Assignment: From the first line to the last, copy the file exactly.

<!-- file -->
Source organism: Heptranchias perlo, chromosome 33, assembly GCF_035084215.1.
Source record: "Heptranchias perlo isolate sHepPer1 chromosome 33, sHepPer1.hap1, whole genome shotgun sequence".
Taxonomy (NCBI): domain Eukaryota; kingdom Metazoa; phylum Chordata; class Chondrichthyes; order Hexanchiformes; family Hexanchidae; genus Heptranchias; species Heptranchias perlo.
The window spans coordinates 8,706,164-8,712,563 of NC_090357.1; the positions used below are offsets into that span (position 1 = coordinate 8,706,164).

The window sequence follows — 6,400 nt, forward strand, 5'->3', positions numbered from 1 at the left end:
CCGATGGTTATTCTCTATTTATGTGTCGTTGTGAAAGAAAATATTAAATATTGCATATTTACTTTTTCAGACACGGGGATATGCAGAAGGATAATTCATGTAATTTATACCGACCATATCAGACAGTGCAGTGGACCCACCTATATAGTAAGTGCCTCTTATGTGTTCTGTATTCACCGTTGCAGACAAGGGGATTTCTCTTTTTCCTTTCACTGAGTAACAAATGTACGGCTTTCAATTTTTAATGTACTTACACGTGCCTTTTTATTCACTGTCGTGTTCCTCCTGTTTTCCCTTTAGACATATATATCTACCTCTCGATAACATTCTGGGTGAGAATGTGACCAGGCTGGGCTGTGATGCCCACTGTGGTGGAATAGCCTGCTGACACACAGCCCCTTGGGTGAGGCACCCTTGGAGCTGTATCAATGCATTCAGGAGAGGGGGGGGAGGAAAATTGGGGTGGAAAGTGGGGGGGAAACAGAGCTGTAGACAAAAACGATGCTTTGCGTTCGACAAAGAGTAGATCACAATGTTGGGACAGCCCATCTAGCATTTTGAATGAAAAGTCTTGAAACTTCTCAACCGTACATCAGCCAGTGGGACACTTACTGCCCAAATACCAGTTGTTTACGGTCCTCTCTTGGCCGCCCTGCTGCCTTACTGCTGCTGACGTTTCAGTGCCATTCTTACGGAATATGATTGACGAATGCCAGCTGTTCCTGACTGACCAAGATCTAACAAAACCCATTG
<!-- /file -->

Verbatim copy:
Source organism: Heptranchias perlo, chromosome 33, assembly GCF_035084215.1.
Source record: "Heptranchias perlo isolate sHepPer1 chromosome 33, sHepPer1.hap1, whole genome shotgun sequence".
Taxonomy (NCBI): domain Eukaryota; kingdom Metazoa; phylum Chordata; class Chondrichthyes; order Hexanchiformes; family Hexanchidae; genus Heptranchias; species Heptranchias perlo.
The window spans coordinates 8,706,164-8,712,563 of NC_090357.1; the positions used below are offsets into that span (position 1 = coordinate 8,706,164).

The window sequence follows — 6,400 nt, forward strand, 5'->3', positions numbered from 1 at the left end:
CCGATGGTTATTCTCTATTTATGTGTCGTTGTGAAAGAAAATATTAAATATTGCATATTTACTTTTTCAGACACGGGGATATGCAGAAGGATAATTCATGTAATTTATACCGACCATATCAGACAGTGCAGTGGACCCACCTATATAGTAAGTGCCTCTTATGTGTTCTGTATTCACCGTTGCAGACAAGGGGATTTCTCTTTTTCCTTTCACTGAGTAACAAATGTACGGCTTTCAATTTTTAATGTACTTACACGTGCCTTTTTATTCACTGTCGTGTTCCTCCTGTTTTCCCTTTAGACATATATATCTACCTCTCGATAACATTCTGGGTGAGAATGTGACCAGGCTGGGCTGTGATGCCCACTGTGGTGGAATAGCCTGCTGACACACAGCCCCTTGGGTGAGGCACCCTTGGAGCTGTATCAATGCATTCAGGAGAGGGGGGGGAGGAAAATTGGGGTGGAAAGTGGGGGGGAAACAGAGCTGTAGACAAAAACGATGCTTTGCGTTCGACAAAGAGTAGATCACAATGTTGGGACAGCCCATCTAGCATTTTGAATGAAAAGTCTTGAAACTTCTCAACCGTACATCAGCCAGTGGGACACTTACTGCCCAAATACCAGTTGTTTACGGTCCTCTCTTGGCCGCCCTGCTGCCTTACTGCTGCTGACGTTTCAGTGCCATTCTTACGGAATATGATTGACGAATGCCAGCTGTTCCTGACTGACCAAGATCTAACAAAACCCATTG